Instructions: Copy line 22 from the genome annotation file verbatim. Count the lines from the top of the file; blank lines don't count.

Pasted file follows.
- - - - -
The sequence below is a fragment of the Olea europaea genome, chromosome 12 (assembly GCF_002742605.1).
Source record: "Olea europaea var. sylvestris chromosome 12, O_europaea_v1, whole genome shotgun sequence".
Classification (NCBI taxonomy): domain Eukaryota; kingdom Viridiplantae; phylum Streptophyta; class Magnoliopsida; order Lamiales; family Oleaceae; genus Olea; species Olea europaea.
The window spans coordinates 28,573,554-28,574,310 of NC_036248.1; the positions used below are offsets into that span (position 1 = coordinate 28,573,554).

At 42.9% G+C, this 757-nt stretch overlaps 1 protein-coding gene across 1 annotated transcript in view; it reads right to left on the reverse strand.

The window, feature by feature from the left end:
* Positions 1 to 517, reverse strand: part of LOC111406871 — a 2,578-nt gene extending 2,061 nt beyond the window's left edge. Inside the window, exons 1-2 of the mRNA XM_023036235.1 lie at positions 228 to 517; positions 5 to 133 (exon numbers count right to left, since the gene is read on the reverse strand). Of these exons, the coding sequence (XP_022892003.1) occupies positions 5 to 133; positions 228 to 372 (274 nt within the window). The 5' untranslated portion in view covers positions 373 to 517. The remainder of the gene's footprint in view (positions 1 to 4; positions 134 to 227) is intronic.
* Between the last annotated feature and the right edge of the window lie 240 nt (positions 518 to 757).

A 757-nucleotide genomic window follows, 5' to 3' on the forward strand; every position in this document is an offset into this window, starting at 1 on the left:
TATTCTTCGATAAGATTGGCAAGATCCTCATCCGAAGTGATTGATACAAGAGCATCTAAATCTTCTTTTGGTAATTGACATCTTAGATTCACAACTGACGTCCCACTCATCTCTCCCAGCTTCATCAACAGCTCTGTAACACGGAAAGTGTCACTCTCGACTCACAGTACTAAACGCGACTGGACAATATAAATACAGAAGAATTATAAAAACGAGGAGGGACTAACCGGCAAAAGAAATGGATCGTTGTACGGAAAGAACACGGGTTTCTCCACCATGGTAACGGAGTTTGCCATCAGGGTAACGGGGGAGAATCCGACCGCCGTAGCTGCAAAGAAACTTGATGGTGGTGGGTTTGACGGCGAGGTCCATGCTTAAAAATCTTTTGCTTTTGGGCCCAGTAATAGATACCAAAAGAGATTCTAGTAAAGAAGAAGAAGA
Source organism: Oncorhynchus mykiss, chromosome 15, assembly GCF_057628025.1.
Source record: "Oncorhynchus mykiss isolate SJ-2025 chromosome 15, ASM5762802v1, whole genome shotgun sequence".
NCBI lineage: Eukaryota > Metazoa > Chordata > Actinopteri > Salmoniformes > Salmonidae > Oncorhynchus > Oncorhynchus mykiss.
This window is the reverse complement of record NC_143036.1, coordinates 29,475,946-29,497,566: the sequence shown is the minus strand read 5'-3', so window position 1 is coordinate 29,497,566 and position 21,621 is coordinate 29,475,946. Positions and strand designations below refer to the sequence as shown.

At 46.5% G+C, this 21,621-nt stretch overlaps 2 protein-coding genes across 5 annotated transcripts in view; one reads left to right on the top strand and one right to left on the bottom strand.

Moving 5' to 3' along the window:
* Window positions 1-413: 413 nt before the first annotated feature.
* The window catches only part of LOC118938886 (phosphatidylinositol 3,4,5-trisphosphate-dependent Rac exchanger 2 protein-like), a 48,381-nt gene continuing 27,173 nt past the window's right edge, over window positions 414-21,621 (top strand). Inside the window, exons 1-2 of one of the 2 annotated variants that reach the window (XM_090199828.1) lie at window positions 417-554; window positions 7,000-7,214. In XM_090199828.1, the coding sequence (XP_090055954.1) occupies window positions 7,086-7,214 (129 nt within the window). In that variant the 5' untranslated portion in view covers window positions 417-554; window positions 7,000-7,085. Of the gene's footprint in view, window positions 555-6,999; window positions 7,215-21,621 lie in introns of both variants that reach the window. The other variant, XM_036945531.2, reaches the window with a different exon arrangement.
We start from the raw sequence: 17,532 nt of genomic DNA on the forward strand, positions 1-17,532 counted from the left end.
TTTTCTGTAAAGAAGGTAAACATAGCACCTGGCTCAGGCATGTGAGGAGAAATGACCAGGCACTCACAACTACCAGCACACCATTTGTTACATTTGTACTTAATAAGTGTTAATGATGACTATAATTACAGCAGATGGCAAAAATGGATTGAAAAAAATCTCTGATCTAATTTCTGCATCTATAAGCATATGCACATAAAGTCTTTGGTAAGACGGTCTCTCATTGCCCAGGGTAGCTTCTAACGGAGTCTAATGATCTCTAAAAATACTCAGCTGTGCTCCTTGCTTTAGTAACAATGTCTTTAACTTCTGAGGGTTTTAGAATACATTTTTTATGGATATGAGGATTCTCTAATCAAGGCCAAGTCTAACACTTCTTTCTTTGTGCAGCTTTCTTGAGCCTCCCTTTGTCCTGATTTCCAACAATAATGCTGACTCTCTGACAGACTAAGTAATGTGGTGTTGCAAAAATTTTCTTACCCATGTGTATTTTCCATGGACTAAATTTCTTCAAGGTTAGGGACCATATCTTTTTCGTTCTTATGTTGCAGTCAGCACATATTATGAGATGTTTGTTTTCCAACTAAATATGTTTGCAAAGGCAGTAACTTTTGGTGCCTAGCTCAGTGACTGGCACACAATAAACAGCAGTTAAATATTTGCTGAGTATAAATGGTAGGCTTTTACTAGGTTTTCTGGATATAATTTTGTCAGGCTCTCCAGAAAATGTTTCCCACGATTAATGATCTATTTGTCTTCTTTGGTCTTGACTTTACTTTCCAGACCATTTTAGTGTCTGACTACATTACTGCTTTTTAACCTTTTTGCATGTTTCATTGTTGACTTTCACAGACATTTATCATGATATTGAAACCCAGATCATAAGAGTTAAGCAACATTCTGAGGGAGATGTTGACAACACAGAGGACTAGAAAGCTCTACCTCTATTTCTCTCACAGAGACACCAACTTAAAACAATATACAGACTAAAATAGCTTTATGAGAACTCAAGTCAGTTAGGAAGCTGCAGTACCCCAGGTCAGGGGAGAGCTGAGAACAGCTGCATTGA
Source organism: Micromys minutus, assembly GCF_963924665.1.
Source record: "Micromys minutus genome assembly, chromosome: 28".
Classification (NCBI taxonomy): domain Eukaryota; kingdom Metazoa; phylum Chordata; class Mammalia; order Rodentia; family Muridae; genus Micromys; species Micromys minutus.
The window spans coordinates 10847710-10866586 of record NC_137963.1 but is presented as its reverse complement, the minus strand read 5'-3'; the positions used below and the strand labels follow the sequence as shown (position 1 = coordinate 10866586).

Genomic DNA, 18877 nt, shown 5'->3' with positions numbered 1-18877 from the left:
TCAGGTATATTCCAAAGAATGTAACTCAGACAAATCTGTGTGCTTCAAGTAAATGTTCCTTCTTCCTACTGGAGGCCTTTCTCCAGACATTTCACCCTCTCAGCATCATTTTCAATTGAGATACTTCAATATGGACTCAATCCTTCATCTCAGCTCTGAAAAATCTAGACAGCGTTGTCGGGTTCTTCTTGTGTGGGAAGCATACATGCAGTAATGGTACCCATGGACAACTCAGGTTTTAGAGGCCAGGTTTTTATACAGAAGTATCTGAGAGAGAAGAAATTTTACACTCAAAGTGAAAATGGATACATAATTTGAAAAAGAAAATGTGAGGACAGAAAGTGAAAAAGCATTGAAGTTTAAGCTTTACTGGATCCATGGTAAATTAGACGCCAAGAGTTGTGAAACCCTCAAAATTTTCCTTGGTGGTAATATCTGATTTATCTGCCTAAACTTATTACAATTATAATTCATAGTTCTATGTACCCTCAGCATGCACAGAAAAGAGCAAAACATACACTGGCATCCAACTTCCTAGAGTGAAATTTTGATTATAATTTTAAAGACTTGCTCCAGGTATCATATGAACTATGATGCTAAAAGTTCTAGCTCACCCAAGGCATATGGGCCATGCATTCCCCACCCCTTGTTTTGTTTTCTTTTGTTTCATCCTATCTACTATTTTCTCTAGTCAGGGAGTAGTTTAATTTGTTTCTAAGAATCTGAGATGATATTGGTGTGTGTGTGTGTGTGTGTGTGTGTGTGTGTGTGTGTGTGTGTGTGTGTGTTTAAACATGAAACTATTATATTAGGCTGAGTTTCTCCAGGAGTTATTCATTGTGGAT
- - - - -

Source record: "Micromys minutus genome assembly, chromosome: 28".